Johnson-Chronister Residence
Project type: Single-Family
Project size: 0
Cost/sq ft: $0
Completion date: December 01, 2005

Project Goals

The Johnson/Chronister residence was designed to be sustainable and environmentally responsive. The plumbing fixtures are water conserving, and overall water consumption is greatly reduced by the spray irrigation septic system. Many recycled and local materials were used, along with a soy-based total fill insulation at the roof deck, and a 14.0 SEER heat pump.

The highly sloped terrain provided quite a challenging site for this new home. The view, the terrain, and the trees are all accounted for in a very site-specific and unique design that is flexible enough for future growth. The concept of the home is that of an old English Manor that has been added onto over time. The timeless architecture adds comfort and warmth to an already spectacular site. To complement the old world architecture, antique and salvaged materials are abundant, showcased by hundred year old french doors and stained glass windows, and antique door knobs and plates.

Project Description

This home features a passive solar technique called a cupola, which functions as a thermal chimney. The cupola, or thermal chimney, is based on an ancient concept of air movement that man has utilized for hundreds of years. The idea is very simple, at the highest point of the house, build a "chimney" that allows hot air to rise (which it does naturally) out of the house. Hot air escapes through the operable windows in the chimney, and cooler air is drawn into the home from the lower portions of the house and ground, by natural convection. Other passive solar concepts that work well in a hot/humid climate include proper orientation, building overhangs, and daylighting. During a hot summer, one thing we need to be comfortable is a lot air movement over our skin. Good natural ventilation is especially critical if you want to limit the use of air conditioning. However, in the hottest part of the year, breezes can be slow and humidity can be very high. This is why it is important to create good natural ventilation on at least two sides of a room, preferably opposite sides, which allows air to flow in and out rapidly.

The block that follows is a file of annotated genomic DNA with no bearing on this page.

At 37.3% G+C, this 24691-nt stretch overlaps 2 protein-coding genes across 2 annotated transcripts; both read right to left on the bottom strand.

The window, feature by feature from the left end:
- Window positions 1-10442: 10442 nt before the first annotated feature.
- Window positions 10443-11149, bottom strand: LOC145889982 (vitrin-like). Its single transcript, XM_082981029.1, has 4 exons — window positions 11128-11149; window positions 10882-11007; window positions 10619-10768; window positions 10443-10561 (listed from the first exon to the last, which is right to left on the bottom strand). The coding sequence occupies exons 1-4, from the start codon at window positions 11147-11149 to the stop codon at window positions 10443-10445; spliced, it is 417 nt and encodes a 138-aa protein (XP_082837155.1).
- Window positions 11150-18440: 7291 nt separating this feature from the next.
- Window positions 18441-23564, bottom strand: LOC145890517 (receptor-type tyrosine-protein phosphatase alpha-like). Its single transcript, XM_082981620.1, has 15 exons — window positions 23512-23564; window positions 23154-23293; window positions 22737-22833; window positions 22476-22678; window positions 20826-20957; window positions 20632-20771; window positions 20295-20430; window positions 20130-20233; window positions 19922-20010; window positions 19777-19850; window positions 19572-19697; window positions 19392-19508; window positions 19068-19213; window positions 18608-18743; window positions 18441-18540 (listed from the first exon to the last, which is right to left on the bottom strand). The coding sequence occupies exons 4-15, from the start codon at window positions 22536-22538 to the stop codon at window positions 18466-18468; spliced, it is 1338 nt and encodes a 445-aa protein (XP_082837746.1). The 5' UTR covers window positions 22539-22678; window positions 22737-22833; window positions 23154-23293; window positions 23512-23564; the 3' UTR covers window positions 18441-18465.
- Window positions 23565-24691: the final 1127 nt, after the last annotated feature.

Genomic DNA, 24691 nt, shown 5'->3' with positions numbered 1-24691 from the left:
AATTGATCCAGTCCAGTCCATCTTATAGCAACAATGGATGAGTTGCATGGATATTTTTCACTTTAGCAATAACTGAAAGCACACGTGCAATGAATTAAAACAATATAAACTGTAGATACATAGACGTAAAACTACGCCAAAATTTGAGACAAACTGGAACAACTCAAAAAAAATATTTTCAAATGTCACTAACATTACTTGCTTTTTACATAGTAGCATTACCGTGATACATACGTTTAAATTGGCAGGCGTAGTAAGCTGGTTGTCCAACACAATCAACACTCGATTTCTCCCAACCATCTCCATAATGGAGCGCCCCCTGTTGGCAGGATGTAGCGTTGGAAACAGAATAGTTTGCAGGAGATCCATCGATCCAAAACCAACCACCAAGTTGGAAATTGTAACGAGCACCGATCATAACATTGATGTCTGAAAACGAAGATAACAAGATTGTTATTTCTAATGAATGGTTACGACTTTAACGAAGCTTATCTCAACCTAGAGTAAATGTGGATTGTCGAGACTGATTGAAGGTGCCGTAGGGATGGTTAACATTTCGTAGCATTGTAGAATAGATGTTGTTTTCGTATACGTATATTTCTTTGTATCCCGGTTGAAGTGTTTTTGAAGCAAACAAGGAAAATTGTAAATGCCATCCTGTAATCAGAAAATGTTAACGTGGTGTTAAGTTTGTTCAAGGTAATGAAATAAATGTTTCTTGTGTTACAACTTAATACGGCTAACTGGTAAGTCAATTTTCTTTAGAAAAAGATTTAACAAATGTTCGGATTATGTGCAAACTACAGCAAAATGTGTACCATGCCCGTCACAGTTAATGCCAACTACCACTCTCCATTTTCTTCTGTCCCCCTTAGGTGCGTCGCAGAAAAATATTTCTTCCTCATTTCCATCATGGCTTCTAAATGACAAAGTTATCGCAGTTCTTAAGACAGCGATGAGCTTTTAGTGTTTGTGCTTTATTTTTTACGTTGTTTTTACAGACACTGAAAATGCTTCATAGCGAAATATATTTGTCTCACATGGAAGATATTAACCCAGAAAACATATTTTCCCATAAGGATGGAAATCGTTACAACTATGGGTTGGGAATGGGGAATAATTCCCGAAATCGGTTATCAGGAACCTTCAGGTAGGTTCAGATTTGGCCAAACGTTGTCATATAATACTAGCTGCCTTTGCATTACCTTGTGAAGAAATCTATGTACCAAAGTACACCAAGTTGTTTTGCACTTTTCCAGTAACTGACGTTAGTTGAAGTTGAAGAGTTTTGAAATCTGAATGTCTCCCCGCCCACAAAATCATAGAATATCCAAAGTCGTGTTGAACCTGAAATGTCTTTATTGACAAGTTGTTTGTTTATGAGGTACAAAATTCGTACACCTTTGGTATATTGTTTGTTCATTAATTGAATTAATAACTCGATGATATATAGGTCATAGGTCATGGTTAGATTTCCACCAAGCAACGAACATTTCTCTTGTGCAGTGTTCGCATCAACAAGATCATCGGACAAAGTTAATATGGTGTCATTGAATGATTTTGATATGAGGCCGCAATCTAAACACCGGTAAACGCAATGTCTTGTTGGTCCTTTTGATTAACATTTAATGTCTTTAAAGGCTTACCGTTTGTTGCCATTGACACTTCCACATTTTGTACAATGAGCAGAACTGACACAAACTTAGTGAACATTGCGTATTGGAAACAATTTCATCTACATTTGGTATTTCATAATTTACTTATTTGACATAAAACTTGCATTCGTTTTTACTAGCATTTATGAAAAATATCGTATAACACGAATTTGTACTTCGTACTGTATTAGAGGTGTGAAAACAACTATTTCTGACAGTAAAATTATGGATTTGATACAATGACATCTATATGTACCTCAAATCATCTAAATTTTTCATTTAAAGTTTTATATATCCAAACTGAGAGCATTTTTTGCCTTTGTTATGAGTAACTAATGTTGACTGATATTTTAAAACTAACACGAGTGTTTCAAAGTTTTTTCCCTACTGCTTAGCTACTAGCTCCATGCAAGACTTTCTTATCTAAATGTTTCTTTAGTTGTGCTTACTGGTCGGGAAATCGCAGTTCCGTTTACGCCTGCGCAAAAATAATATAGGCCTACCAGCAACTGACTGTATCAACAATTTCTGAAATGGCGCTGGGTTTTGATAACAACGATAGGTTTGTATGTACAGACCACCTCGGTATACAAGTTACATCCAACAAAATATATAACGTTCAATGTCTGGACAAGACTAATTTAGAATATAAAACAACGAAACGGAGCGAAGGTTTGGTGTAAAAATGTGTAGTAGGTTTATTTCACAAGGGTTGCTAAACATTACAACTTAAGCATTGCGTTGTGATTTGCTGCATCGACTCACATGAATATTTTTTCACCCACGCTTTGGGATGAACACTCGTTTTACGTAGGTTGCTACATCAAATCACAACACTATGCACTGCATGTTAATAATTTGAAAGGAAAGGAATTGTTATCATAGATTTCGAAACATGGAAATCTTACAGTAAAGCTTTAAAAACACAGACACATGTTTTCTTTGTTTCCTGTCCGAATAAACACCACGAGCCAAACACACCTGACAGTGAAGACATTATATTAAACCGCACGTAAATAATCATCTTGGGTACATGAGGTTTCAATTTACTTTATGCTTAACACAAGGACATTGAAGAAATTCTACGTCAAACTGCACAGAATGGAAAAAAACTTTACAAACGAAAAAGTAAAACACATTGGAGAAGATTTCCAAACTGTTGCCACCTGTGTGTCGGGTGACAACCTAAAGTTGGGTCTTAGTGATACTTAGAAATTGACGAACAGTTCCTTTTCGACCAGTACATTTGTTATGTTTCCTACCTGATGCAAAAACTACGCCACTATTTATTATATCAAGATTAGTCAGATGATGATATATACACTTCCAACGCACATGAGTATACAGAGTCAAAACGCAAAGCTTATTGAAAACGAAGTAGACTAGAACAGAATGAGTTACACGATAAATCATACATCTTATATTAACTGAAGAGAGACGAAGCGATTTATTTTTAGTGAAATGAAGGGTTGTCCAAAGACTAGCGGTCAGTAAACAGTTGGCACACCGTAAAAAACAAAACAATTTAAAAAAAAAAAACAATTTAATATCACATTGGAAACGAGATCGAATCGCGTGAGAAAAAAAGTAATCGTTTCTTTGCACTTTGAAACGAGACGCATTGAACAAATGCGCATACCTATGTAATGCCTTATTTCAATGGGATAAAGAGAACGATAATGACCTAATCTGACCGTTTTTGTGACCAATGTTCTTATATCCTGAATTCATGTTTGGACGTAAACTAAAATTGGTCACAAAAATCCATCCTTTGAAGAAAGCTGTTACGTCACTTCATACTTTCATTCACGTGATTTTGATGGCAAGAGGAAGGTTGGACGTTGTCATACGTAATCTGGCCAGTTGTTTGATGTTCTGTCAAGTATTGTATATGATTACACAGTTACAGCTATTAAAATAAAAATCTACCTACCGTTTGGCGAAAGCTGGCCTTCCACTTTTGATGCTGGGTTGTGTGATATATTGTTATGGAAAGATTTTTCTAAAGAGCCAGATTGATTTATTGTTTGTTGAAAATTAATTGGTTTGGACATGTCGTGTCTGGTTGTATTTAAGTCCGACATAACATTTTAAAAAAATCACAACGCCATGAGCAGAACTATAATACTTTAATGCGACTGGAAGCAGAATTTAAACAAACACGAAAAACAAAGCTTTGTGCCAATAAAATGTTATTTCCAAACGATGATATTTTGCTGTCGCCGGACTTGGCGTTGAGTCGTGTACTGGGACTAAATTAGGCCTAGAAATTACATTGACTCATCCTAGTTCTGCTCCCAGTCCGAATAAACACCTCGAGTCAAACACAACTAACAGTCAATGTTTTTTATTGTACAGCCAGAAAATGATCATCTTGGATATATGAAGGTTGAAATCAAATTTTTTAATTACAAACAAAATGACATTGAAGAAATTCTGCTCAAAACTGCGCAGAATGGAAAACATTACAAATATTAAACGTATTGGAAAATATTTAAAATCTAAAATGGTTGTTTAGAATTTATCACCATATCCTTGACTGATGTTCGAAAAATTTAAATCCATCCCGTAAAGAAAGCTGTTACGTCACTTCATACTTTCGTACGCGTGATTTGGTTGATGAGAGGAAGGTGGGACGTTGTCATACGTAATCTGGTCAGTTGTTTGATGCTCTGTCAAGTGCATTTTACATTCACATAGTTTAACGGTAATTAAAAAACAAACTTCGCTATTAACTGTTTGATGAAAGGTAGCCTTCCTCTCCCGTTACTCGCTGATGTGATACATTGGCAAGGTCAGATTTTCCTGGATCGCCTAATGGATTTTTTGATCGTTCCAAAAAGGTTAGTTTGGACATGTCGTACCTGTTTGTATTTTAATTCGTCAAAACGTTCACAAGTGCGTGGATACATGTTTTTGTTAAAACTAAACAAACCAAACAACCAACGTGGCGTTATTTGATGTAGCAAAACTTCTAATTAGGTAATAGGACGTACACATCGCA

Project Features


  • Operable thermal chimney
  • 150 compact fluorescent fixtures
  • 14 SEER heat pump, with ducts inside thermal envelope, fresh air ventilation
  • 600 square feet per ton of cooling
  • Shading on east and west walls
  • Total fill bio-based insulation in walls and roof
  • Insulated, low-E, double paned windows
  • ENERGYSTAR® appliances


  • Cast earth in first floor walls
  • Bio-base total fill insulation
  • 100 year old salvaged French doors, salvaged doors, door hardware
  • Reused and salvaged wood and other materials


  • 90% of the existing vegetation was undisturbed
  • Spray irrigation septic system covers zoysia turf grass
  • 90% of new plants are from the current City of Austin WaterWise or Grow Green Plant list
  • Aerobic waste water uses spray irrigation on turfgrass

Health and Safety:

  • Formaldehyde free insulation
  • Hard-surface flooring throughout
  • Thermostat/humidistat runs unit for dehumidification
  • Super low VOC paints


  • Existing community
  • Pervious driveway
  • Built-in recycling center and backyard compost bin

Commissioning and Testing/Results:

  • Equipment Sizing Summary: System designed at 609 square feet per ton which achieves efficient dehumidification
  • Blower Door Test: 0.33 ACH (air change per hour)
  • Duct Blaster Test: Ductwork located within conditioned space; test not required

Last Updated: 12/30/14
Project Team
The challenging building site allowed the architect to create a unique design.

The cupola functions as a thermal chimney. It allows hot air to escape and draws in cooler air using natural convection.

An interior view of the thermal chimney located over the kitchen island (center).